Patterns of explosive activity deduced from fall deposits in frequently active volcanic regions
Published:January 01, 2009
L. Wilson, G. P. L. Walker, 2009. "Patterns of explosive activity deduced from fall deposits in frequently active volcanic regions", Studies in Volcanology: The Legacy of George Walker, T. Thordarson, S. Self, G. Larsen, S. K. Rowland, Á. Höskuldsson
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Systematic measurements of the spatial variations of pyroclast grain size distributions in fall deposits are used to infer the mass eruption rates, eruption cloud heights, gas eruption speeds and released magma volatile contents during 31 explosive eruptions in regions where such events are common. The compilation of eruption cloud heights in this way is an important input to statistical models predicting volcanic hazard due to pyroclast dispersal. The estimates of mass eruption rate are found to be generally quite reliable, with estimated errors of no more than a factor of 2, corresponding to implied errors of c. 20% in eruption cloud height and clast dispersal. The estimates of magma volatile content and eruption speed, however, are very much less reliable. This highlights the extreme difficulty, despite meticulous fieldwork, of obtaining enough measurements of pyroclast size variations very near to a vent to allow good estimates of this parameter to be made. This is unfortunate, because improved values for released magma gas contents would allow quantification of the likely stability of eruption columns against collapse to form pyroclastic density currents, which would add an extra dimension to hazard modelling.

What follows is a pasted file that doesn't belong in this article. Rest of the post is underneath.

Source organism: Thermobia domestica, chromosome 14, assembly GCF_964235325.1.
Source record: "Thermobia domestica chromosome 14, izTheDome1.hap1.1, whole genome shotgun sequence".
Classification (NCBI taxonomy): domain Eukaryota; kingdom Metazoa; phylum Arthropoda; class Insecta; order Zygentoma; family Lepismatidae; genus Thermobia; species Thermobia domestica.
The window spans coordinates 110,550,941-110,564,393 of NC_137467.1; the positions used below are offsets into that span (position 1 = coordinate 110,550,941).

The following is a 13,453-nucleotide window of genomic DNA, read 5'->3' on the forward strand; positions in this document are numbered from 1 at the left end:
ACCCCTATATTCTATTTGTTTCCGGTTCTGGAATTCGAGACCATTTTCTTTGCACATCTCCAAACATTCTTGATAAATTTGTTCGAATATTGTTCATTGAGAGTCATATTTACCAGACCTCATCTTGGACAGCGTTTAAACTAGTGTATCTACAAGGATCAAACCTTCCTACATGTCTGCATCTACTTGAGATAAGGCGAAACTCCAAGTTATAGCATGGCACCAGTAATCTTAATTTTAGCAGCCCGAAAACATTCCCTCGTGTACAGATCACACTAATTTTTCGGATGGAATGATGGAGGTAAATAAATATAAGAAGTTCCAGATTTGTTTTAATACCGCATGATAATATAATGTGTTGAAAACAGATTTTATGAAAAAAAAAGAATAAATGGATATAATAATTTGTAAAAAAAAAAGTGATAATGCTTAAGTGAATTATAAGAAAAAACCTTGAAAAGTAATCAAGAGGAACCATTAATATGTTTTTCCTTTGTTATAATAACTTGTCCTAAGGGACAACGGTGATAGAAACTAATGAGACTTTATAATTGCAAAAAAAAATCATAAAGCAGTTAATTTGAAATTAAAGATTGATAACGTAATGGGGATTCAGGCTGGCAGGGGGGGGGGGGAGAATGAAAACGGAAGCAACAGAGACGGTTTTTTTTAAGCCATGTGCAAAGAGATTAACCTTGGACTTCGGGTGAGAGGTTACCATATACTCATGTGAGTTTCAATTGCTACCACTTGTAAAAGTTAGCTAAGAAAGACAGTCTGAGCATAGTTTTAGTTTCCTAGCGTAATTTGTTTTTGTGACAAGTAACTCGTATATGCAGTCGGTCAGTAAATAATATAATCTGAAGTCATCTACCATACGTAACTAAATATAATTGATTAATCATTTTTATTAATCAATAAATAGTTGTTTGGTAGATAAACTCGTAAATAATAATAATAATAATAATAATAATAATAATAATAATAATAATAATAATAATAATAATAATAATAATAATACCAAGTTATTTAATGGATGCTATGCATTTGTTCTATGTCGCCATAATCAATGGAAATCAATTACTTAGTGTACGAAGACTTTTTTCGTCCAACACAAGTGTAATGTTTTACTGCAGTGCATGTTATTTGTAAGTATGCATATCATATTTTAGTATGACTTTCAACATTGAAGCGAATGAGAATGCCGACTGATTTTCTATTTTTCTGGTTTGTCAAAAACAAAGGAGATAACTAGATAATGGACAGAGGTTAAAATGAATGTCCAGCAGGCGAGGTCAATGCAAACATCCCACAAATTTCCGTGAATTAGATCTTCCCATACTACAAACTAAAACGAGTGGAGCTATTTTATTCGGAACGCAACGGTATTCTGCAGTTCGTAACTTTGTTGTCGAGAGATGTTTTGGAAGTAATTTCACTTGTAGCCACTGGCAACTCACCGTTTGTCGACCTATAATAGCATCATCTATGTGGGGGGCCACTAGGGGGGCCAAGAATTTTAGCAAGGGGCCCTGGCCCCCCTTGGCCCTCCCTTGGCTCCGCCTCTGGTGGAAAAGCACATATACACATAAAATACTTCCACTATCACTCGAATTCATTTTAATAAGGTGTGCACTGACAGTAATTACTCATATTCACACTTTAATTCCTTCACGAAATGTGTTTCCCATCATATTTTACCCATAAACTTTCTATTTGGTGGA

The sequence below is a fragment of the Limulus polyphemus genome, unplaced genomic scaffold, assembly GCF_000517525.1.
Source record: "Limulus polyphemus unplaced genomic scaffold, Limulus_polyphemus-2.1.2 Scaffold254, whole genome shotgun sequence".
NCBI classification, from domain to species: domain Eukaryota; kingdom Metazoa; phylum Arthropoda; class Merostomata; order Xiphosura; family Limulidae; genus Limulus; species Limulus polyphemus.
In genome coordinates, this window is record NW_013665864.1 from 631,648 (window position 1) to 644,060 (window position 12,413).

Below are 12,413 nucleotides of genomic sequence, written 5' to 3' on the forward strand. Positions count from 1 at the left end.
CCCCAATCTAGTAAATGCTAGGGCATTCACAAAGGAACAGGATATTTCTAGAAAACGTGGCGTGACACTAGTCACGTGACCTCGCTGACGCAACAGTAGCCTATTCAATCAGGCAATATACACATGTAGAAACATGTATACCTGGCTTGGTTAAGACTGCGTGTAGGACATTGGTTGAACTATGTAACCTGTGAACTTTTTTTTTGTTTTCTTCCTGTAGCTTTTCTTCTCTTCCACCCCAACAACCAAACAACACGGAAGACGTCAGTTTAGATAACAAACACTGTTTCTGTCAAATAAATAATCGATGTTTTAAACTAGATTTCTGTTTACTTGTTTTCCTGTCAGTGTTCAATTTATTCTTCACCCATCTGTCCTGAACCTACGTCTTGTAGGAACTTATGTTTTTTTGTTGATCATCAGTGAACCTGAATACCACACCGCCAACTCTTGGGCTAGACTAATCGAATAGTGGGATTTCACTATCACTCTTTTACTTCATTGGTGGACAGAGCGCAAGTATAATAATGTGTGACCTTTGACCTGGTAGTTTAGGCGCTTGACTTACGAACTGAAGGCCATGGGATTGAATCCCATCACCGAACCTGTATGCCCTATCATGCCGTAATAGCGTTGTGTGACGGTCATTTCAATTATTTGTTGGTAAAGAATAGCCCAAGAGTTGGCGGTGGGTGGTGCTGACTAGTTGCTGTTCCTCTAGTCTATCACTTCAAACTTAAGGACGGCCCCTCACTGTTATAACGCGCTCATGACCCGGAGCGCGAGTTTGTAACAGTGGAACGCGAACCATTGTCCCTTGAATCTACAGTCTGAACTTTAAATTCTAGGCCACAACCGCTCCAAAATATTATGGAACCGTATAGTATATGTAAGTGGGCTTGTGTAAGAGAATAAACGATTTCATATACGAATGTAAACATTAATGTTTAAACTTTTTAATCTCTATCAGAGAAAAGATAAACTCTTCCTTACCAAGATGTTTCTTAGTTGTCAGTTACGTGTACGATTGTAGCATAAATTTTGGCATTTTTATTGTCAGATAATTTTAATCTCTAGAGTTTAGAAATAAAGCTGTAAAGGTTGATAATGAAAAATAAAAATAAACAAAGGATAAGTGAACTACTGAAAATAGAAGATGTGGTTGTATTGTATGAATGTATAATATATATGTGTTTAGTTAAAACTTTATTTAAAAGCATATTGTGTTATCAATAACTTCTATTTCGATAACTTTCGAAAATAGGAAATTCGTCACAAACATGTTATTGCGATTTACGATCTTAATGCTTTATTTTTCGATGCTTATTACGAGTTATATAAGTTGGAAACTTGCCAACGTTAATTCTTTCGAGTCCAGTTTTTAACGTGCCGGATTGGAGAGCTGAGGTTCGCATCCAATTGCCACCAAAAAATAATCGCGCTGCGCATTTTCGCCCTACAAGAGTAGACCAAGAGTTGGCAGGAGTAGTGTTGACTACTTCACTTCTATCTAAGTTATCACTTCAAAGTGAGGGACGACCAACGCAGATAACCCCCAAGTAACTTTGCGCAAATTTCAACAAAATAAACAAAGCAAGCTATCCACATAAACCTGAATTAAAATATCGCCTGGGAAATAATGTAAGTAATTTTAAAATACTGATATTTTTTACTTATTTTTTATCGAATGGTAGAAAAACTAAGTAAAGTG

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Studies in Volcanology: The Legacy of George Walker
Professor George Patrick Leonard Walker was one of the fathers of modern quantitative volcanology and arguably the foremost volcanologist of the twentieth century. In his long career, George studied a wide spectrum of volcanological problems and in doing so influenced almost every branch of the field. This volume, which honours his memory and his contributions to the field of volcanology, contains a collection of papers inspired by, and building upon, many of the ideas previously developed by George. Many of the contributors either directly studied under and worked with George, or were profoundly influenced by his ideas. The topics broadly fall under the three themes of lava flows and effusion, explosive volcanism, and volcanoes and their infrastructure.